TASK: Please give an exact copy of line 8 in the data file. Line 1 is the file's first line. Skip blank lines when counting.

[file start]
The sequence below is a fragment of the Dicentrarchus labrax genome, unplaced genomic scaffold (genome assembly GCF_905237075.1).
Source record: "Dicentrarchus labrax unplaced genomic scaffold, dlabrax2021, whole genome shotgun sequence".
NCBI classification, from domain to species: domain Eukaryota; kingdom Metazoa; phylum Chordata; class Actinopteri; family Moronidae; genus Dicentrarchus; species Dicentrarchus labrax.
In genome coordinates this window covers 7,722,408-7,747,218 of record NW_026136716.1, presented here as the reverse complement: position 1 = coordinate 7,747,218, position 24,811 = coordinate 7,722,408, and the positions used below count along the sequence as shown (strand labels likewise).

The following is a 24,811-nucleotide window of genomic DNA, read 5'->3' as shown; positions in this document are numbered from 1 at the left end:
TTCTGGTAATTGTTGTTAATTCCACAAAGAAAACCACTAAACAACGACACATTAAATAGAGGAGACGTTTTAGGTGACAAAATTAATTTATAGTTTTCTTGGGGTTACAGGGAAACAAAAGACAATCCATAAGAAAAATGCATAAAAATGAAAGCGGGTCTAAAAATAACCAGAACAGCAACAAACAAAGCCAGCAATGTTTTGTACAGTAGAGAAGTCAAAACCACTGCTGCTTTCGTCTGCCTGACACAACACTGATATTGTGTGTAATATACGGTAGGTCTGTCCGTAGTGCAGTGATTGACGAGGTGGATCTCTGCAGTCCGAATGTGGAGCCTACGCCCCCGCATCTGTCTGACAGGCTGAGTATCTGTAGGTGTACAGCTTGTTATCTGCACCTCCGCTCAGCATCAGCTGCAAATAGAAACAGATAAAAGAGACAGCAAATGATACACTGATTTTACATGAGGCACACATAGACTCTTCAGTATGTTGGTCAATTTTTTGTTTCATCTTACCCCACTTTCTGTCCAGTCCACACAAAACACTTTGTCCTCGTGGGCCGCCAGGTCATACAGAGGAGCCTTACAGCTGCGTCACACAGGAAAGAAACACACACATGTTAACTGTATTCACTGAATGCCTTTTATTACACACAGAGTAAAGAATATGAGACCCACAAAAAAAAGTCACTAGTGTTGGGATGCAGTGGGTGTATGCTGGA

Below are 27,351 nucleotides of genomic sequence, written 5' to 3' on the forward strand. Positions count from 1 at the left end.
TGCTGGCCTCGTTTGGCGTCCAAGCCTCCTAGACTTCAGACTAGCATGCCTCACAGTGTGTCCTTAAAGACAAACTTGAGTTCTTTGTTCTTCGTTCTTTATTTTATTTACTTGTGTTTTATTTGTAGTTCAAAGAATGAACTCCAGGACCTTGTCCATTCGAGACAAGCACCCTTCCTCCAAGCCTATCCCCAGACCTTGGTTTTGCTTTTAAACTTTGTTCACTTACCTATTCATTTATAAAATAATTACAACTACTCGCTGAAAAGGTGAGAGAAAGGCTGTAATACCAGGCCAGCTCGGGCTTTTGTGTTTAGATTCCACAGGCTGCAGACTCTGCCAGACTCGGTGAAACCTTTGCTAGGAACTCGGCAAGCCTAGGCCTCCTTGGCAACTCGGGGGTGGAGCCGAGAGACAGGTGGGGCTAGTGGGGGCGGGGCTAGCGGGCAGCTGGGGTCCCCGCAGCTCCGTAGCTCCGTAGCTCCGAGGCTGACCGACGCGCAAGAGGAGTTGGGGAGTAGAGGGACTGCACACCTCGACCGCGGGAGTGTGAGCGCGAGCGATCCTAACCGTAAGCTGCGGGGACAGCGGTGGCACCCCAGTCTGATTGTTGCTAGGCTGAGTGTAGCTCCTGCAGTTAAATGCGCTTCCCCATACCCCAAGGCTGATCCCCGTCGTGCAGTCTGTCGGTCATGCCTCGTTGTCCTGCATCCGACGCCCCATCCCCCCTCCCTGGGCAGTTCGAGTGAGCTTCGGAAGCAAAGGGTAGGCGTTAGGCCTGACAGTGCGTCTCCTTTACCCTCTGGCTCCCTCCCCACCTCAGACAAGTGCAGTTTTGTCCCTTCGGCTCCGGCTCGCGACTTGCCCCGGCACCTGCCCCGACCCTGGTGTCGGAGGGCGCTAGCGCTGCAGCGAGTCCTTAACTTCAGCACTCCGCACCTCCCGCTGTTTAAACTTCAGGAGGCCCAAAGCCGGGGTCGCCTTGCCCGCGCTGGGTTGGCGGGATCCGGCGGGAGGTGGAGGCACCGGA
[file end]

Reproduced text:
TGCTGGCCTCGTTTGGCGTCCAAGCCTCCTAGACTTCAGACTAGCATGCCTCACAGTGTGTCCTTAAAGACAAACTTGAGTTCTTTGTTCTTCGTTCTTTATTTTATTTACTTGTGTTTTATTTGTAGTTCAAAGAATGAACTCCAGGACCTTGTCCATTCGAGACAAGCACCCTTCCTCCAAGCCTATCCCCAGACCTTGGTTTTGCTTTTAAACTTTGTTCACTTACCTATTCATTTATAAAATAATTACAACTACTCGCTGAAAAGGTGAGAGAAAGGCTGTAATACCAGGCCAGCTCGGGCTTTTGTGTTTAGATTCCACAGGCTGCAGACTCTGCCAGACTCGGTGAAACCTTTGCTAGGAACTCGGCAAGCCTAGGCCTCCTTGGCAACTCGGGGGTGGAGCCGAGAGACAGGTGGGGCTAGTGGGGGCGGGGCTAGCGGGCAGCTGGGGTCCCCGCAGCTCCGTAGCTCCGTAGCTCCGAGGCTGACCGACGCGCAAGAGGAGTTGGGGAGTAGAGGGACTGCACACCTCGACCGCGGGAGTGTGAGCGCGAGCGATCCTAACCGTAAGCTGCGGGGACAGCGGTGGCACCCCAGTCTGATTGTTGCTAGGCTGAGTGTAGCTCCTGCAGTTAAATGCGCTTCCCCATACCCCAAGGCTGATCCCCGTCGTGCAGTCTGTCGGTCATGCCTCGTTGTCCTGCATCCGACGCCCCATCCCCCCTCCCTGGGCAGTTCGAGTGAGCTTCGGAAGCAAAGGGTAGGCGTTAGGCCTGACAGTGCGTCTCCTTTACCCTCTGGCTCCCTCCCCACCTCAGACAAGTGCAGTTTTGTCCCTTCGGCTCCGGCTCGCGACTTGCCCCGGCACCTGCCCCGACCCTGGTGTCGGAGGGCGCTAGCGCTGCAGCGAGTCCTTAACTTCAGCACTCCGCACCTCCCGCTGTTTAAACTTCAGGAGGCCCAAAGCCGGGGTCGCCTTGCCCGCGCTGGGTTGGCGGGATCCGGCGGGAGGTGGAGGCACCGGA